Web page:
5) COMEBACKS IN ALL FORMS:  The Oakland Athletics came from 13 games behind to overtake Texas to win the AL West. They closed the season with a six-game winning streak, including a three-game sweep of the Rangers to win the division. St. Louis also rallied to beat Washington in the playoffs, and San Francisco came from behind to beat Cincinnati and the Cardinals.

6) MIGUEL CABRERA WINS THE TRIPLE CROWN: For the first time since 1967 when Carl Yastrzemski did it for Boston, there was a Triple Crown winner in Detroit’s Miguel Cabrera, who hit .330 with 44 homers and 139 RBI.

7) WASHINGTON SPITS ON BASEBALL:  For the first time in over six decades, there was a playoff team in Washington. The Nationals played inspired, team baseball for much of the season and were led by young ace Stephen Strasburg. The Nationals,  trying to protect their investment, opted to shut him down after 159.1 innings, which gave the arrogant impression they believed they’d be back again. More than a few baseball executives were pleased when the Nationals’ pitching collapsed in the playoffs against the Cardinals.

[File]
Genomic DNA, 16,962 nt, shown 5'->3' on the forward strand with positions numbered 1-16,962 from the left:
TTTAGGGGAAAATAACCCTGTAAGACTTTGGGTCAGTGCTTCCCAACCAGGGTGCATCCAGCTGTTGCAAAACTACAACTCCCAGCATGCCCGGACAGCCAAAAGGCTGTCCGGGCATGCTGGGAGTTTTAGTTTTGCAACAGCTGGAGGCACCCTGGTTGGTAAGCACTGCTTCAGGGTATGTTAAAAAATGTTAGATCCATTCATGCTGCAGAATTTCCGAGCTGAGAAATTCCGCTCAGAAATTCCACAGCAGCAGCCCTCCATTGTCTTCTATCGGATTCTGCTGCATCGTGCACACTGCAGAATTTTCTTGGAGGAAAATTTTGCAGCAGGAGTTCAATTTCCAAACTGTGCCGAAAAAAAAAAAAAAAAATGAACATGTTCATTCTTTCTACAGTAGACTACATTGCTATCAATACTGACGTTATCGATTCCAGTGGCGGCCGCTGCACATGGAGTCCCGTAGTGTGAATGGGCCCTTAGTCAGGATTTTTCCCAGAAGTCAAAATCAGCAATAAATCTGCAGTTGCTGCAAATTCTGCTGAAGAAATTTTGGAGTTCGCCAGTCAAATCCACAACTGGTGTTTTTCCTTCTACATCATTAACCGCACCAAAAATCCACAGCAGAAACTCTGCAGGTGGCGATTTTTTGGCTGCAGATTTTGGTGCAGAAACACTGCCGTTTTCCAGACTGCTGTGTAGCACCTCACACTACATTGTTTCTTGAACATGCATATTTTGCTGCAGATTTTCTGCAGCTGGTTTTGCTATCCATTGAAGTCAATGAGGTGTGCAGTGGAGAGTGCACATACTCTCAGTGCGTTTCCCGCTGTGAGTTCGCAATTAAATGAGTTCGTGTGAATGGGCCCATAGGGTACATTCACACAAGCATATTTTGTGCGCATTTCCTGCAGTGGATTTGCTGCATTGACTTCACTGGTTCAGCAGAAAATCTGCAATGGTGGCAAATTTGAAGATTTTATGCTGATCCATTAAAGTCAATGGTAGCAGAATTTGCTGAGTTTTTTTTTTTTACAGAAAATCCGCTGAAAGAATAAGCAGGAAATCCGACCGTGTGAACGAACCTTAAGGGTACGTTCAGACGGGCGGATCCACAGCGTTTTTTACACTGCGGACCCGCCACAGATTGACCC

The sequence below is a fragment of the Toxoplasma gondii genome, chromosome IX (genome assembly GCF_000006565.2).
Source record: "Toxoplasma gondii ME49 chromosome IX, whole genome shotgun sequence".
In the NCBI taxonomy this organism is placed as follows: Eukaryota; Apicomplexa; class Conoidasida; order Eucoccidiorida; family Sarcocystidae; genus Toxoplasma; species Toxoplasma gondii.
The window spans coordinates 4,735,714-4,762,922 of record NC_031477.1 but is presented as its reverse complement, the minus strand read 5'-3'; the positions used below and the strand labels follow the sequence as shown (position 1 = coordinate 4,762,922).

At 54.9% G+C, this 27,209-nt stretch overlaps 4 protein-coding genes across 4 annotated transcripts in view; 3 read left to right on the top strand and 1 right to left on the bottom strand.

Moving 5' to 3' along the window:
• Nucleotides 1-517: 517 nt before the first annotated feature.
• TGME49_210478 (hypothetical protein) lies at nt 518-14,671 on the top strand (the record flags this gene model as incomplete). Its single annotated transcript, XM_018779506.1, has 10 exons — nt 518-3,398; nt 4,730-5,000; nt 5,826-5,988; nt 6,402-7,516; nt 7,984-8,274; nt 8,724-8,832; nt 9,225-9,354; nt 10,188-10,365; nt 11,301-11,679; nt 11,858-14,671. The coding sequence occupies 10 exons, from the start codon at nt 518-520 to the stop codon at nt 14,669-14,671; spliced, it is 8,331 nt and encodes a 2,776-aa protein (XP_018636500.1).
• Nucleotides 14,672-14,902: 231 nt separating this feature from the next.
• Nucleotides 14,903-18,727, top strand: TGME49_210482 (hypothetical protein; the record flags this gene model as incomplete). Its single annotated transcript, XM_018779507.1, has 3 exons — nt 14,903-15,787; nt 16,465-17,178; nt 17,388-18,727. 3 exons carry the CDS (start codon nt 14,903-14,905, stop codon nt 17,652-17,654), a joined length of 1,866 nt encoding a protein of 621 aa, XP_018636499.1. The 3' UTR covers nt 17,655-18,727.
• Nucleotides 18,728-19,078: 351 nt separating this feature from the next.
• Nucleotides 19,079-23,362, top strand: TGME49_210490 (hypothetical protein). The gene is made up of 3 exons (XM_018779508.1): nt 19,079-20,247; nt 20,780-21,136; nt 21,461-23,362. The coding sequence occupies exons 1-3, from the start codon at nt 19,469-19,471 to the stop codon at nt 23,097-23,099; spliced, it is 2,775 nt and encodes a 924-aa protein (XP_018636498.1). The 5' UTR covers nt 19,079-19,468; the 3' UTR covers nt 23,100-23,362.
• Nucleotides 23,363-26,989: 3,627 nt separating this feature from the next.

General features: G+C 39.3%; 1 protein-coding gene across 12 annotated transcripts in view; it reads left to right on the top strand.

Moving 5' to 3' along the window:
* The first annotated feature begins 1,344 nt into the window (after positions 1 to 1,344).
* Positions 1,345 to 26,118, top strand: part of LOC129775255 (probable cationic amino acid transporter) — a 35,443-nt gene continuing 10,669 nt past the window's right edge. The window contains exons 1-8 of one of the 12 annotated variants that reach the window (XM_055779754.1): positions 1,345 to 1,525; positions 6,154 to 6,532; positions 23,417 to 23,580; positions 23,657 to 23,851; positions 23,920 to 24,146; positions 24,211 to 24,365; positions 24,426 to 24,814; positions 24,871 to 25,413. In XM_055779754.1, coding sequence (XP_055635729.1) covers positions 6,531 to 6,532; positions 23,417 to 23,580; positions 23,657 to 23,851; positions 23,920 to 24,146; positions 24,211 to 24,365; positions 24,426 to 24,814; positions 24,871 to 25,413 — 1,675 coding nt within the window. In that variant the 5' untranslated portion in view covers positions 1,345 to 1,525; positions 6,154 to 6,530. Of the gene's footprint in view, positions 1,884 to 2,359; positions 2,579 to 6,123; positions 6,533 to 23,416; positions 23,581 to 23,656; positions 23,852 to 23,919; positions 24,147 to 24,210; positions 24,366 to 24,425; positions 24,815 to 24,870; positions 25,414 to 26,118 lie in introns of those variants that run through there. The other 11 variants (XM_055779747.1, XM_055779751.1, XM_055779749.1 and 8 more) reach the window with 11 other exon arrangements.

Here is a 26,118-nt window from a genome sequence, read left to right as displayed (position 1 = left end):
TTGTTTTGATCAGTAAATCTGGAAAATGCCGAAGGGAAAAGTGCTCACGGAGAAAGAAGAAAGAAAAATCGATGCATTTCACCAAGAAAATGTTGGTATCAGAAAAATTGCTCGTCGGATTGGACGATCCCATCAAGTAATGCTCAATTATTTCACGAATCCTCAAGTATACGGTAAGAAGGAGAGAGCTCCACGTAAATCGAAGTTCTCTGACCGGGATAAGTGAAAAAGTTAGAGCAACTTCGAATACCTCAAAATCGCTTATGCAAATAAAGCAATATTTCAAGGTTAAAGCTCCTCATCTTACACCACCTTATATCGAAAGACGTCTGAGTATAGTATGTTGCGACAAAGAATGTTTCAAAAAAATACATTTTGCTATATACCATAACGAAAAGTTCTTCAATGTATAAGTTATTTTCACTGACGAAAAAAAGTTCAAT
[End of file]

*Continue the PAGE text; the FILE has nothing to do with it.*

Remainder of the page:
8) THE MARLINS BLOW IT UP: Speaking of bad ownership groups, the Dodgers had nothing on the Marlins, another example that pennants aren’t won in the winter. The Marlins moved into a monstrosity of a new stadium with Jose Reyes, Mark Buehrle, Heath Bell and new manager Ozzie Guillen. It all fell apart in June and the Marlins finished in last place. Guillen was fired and Reyes, Buehrle and Josh Johnson were traded to Toronto. The Blue Jays also added Dickey and Melky Cabrera to raise the question: Are they the 2013 version of the Marlins.

9) THE LOCALS FALL:  The Mets collapsed in the second half to finish with their fourth straight losing season. The Mets have done nothing this offseason – save signing David Wright – to indicate things will change. Meanwhile, the Yankees got a brilliant season from Derek Jeter, who broke his ankle in the playoffs. Also, while their season was sliding away, Alex Rodriguez was trying to pick up women from the dugout.

10) SAD LOSSES:  I Googled the list of baseball deaths in 2012 and was staggered by the names I recognized from my youth. The most important name was Marvin Miller, the former head of the Players Association who, more than anybody, was largely responsible for today’s economic structure in the game. Then, there was Gary Carter, whom Mets fans will always remember.